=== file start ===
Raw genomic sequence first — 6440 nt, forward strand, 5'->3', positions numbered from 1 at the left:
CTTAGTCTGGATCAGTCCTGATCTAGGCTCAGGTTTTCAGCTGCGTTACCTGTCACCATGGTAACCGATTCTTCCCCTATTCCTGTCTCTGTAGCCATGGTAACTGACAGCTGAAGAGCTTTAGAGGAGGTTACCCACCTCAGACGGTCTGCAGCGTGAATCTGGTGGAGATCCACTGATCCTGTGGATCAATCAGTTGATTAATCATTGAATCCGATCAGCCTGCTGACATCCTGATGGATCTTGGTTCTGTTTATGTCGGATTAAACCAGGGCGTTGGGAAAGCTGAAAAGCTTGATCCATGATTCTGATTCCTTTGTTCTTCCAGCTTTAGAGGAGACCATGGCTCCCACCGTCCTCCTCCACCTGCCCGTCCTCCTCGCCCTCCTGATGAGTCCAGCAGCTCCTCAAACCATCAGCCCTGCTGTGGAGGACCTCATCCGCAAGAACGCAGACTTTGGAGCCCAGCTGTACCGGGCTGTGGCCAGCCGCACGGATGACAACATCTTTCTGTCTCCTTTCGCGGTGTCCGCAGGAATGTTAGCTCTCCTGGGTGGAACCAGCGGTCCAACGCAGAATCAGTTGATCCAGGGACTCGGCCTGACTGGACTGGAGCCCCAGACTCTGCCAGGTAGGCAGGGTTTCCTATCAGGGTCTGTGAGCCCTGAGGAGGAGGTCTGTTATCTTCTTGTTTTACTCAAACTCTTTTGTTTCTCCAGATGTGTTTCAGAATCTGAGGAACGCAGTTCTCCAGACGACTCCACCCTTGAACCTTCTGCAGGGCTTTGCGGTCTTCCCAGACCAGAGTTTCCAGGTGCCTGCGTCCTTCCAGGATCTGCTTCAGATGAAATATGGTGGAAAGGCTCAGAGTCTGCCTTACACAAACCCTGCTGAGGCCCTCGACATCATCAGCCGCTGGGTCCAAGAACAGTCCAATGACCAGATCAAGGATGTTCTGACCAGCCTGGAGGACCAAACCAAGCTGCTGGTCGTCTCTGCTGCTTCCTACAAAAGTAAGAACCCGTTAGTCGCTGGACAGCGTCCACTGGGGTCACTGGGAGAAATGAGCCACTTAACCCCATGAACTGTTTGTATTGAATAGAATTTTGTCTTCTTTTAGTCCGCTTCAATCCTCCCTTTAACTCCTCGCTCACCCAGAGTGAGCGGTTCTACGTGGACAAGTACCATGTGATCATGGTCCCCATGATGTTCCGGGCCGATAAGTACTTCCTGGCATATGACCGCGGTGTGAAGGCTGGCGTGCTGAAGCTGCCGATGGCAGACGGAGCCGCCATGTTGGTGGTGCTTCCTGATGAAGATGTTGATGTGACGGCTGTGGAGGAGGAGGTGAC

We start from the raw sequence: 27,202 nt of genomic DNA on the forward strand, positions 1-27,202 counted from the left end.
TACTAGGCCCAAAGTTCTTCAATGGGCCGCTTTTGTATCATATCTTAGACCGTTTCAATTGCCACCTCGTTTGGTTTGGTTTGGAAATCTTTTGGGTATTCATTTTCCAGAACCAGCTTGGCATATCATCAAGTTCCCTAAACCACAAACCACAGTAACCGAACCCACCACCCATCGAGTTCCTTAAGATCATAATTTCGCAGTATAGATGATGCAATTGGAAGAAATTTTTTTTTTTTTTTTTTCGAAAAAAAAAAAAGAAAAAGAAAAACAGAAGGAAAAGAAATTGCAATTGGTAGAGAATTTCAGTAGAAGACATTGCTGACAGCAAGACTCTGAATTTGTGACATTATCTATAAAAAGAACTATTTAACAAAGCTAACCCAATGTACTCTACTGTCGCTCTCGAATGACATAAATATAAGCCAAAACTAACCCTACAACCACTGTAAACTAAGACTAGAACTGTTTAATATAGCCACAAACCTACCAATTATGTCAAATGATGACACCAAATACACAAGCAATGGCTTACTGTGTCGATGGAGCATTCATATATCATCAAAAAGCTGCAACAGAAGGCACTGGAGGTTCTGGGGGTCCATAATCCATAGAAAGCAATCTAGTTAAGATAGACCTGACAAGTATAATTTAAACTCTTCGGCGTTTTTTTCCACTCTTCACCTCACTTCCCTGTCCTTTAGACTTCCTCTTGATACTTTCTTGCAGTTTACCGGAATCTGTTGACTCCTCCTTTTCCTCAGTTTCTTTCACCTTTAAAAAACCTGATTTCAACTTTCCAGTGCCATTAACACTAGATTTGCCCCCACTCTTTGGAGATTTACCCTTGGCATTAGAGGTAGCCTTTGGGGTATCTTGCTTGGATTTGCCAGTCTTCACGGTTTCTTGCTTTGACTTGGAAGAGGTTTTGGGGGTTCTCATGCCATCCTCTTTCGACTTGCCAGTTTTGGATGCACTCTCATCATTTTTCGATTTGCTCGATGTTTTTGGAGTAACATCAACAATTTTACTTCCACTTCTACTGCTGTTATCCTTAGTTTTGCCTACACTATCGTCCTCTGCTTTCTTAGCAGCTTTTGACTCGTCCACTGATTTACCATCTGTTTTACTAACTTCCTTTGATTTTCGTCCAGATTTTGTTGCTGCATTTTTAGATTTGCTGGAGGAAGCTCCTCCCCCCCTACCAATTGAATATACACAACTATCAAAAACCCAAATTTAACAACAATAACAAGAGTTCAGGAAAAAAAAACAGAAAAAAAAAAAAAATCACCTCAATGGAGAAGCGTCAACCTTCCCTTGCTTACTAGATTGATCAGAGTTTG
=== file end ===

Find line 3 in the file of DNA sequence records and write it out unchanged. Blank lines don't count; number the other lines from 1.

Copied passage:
We start from the raw sequence: 27,202 nt of genomic DNA on the forward strand, positions 1-27,202 counted from the left end.